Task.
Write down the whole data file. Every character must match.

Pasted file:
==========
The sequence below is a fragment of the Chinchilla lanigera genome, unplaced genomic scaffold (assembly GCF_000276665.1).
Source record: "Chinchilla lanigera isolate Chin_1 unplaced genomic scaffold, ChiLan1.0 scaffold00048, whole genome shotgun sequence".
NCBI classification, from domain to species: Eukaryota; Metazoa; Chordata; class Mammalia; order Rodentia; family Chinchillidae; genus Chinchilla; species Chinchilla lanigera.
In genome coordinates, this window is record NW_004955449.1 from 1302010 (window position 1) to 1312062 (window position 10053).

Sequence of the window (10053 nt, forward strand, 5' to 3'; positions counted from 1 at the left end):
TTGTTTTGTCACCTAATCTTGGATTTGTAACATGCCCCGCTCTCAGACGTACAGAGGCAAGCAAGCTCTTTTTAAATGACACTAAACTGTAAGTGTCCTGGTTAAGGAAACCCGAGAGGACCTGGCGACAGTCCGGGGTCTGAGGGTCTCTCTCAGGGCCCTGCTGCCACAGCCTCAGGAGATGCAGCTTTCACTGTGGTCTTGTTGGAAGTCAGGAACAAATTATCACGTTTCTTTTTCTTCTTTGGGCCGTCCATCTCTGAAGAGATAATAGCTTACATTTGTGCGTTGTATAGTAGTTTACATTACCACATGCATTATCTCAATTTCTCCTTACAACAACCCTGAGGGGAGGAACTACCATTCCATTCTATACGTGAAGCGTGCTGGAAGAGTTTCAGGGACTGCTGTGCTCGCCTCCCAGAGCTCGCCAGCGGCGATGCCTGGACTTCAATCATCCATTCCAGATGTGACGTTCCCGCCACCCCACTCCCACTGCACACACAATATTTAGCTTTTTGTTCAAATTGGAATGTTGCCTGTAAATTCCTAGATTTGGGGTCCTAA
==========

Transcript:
The sequence below is a fragment of the Chinchilla lanigera genome, unplaced genomic scaffold (assembly GCF_000276665.1).
Source record: "Chinchilla lanigera isolate Chin_1 unplaced genomic scaffold, ChiLan1.0 scaffold00048, whole genome shotgun sequence".
NCBI classification, from domain to species: Eukaryota; Metazoa; Chordata; class Mammalia; order Rodentia; family Chinchillidae; genus Chinchilla; species Chinchilla lanigera.
In genome coordinates, this window is record NW_004955449.1 from 1302010 (window position 1) to 1312062 (window position 10053).

Sequence of the window (10053 nt, forward strand, 5' to 3'; positions counted from 1 at the left end):
TTGTTTTGTCACCTAATCTTGGATTTGTAACATGCCCCGCTCTCAGACGTACAGAGGCAAGCAAGCTCTTTTTAAATGACACTAAACTGTAAGTGTCCTGGTTAAGGAAACCCGAGAGGACCTGGCGACAGTCCGGGGTCTGAGGGTCTCTCTCAGGGCCCTGCTGCCACAGCCTCAGGAGATGCAGCTTTCACTGTGGTCTTGTTGGAAGTCAGGAACAAATTATCACGTTTCTTTTTCTTCTTTGGGCCGTCCATCTCTGAAGAGATAATAGCTTACATTTGTGCGTTGTATAGTAGTTTACATTACCACATGCATTATCTCAATTTCTCCTTACAACAACCCTGAGGGGAGGAACTACCATTCCATTCTATACGTGAAGCGTGCTGGAAGAGTTTCAGGGACTGCTGTGCTCGCCTCCCAGAGCTCGCCAGCGGCGATGCCTGGACTTCAATCATCCATTCCAGATGTGACGTTCCCGCCACCCCACTCCCACTGCACACACAATATTTAGCTTTTTGTTCAAATTGGAATGTTGCCTGTAAATTCCTAGATTTGGGGTCCTAA